Discover Something New

April 1, 2006 by  
Filed under Edit

Experience the world outside at the Houston Museum of Natural Science

We are lucky in Houston. In addition to having an exceptional symphony, an entertaining free outdoor theater and a top-notch ballet company, we have world-class museums that offer innovative permanent exhibits, as well as traveling exhibits from around the world. The Houston Museum of Natural Science resides in the company of the Smithsonian Institution, the Metropolitan Museum of Art and the American Museum of Natural History as one of the most heavily attended museums in the country. The museum is constantly providing fresh, engaging educational exhibits and films, so visitors always have something new to discover.

Consistently entertaining
Located on four floors of the museum, there are wonderful permanent exhibit halls offering inspiring education. From the age-old carnivores in the Paleontology Hall to the exceptional display of minerals in the world-renowned Cullen Hall of Gems and Minerals, guests find a wealth of enlightening opportunities. In addition, the John P. McGovern Hall of the Americas, the expansive Wiess Energy Hall and the interactive displays of the Welch Chemistry Hall are also available to visitors all year long.

Something new
The Houston Museum of Natural Science offers a look into an array of traveling exhibits from all over the globe that stop in Houston for only a short while. To Houstonians’ delight, some of these have included The Dead Sea Scrolls, Tibet: Treasures from the Roof of the World, and Secret World of the Forbidden City. The museum also creates temporary exhibits of its own – to much acclaim – including Gold! Natural Treasure, Cultural Obsession and The Human Genome: Reading the Book of Life. The wonderful temporary exhibits offer the museum’s many regular visitors something new and exciting.

Big screen discoveries
As one of only two museums in the world that produce and distribute large-format films, the Houston Museum of Natural Science offers a unique IMAX experience. The museum has distributed five films since 1994, including “Africa: The Serengeti,” “Amazing Journeys,” “Kilimanjaro: To the Roof of Africa” and “Australia: Land Beyond Time.” The film “Alaska: Spirit of the Wild” was nominated for an Academy Award in 1997. The IMAX films offer both adults and children the opportunity to feel they are inside the films and are a part of the action.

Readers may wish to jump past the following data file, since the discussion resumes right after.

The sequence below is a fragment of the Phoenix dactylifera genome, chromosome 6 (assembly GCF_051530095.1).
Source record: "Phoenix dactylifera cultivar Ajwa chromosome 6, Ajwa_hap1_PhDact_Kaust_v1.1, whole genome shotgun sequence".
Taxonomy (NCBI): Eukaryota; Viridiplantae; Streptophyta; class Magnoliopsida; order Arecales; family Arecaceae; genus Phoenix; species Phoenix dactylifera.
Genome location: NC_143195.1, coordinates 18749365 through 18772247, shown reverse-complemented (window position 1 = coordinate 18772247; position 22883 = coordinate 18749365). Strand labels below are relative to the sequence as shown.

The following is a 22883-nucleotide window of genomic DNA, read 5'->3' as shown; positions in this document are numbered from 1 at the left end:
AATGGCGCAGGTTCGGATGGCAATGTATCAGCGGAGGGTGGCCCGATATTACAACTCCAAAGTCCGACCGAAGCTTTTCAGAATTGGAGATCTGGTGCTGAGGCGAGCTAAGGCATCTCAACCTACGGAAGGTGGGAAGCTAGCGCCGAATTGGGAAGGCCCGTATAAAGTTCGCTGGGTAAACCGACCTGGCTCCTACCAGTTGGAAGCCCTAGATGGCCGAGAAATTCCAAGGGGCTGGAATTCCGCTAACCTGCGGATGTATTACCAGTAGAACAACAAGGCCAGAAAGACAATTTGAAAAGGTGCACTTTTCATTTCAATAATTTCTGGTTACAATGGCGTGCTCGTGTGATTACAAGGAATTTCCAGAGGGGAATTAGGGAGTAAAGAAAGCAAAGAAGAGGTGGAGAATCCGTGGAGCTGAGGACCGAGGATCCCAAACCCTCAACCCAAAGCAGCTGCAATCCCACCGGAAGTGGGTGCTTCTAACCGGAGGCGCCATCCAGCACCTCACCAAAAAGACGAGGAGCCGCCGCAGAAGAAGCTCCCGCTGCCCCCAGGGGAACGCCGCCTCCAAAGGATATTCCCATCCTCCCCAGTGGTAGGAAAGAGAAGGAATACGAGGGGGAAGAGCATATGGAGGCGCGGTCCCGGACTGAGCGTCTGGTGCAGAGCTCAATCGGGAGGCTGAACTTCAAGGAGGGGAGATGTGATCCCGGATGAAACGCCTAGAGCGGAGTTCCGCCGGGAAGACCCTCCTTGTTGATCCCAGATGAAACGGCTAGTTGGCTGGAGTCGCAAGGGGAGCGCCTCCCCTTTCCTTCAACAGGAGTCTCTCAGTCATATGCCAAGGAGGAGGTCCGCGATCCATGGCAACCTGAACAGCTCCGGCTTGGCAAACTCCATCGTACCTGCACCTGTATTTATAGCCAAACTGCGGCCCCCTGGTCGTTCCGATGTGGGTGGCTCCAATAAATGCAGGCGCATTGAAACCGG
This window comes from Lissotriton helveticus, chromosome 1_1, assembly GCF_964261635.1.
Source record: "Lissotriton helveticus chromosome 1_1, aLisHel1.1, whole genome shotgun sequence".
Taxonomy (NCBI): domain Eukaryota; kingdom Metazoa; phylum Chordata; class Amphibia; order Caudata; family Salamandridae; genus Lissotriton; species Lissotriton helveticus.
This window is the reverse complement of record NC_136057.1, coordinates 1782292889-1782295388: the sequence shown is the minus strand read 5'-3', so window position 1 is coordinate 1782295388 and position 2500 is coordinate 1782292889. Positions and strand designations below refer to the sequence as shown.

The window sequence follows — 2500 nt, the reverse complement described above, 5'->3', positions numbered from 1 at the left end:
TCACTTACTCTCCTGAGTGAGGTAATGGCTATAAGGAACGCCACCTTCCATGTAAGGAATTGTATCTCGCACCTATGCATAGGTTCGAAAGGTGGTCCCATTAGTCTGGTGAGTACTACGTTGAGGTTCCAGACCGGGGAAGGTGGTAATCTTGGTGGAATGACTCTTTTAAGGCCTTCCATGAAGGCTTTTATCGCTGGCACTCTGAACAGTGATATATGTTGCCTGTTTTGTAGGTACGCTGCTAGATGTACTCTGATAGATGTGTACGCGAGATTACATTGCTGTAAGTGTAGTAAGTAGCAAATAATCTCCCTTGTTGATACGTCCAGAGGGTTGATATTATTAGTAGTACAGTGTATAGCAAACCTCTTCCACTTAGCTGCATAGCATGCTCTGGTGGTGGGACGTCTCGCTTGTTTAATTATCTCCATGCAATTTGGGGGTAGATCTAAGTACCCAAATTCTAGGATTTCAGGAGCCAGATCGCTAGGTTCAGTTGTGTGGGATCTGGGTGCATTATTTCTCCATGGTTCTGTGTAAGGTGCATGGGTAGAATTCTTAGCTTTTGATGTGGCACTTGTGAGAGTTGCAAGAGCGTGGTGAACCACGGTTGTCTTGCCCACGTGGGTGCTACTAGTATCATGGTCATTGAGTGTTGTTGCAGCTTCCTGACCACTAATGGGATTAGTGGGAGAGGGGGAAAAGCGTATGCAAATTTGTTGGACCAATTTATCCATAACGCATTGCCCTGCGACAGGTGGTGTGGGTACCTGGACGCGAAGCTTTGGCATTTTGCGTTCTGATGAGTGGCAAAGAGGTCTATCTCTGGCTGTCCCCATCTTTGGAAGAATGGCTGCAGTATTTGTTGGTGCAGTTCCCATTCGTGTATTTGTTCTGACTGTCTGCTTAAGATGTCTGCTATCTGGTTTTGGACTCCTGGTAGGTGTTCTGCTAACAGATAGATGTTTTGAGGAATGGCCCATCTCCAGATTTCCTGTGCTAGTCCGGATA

On the wings of a butterfly
A unique feature of the Houston Museum of Natural Science is the live exhibit in the Cockrell Butterfly Center. Featured in a naturalistic rainforest setting, hundreds of live butterflies surround visitors upon entering the center. Filled with tropical plants and exotic butterflies, the three-story glass cone serves as a central conservatory. Visitors can expect to view 50-60 species of the largest and most colorful butterflies from around the world – one might even land on you. Raised in Asia and North, Central and South America on butterfly farms, the museum receives each butterfly in its chrysalis form. If you’re lucky, you can see a butterfly emerge in the Chrysalis Corner!

An Insect Zoo is also included in the Butterfly Center, which houses an array of creepy-crawly relatives of the butterfly. Hundreds of butterfly, moth, beetle and other insect specimens are preserved and housed in the center’s Entomology Hall, as well.

One of the center’s main goals is to promote butterfly watching, gardening and conservation. You can learn how to grow a garden that provides sweet nectar to attract the many butterfly species here in Houston.

Science comes alive

The museum offers a variety of programs for children and families to bring science alive for school children. From special events to birthday parties, Saturday Xplorations to VIP overnight events, there is always an assortment of activities for children and families at the Houston Museum of Natural Science. In fact, students in fourth through seventh grade in the Houston Independent School District enjoy instructional field trips to the museum as part of their school curriculum. Many of the special exhibitions offer Xplorations Stations designed to capture the childrens’ interest in the various exhibits.
One Hermann Circle Drive,
(713) 639-4629, www.hmns.org

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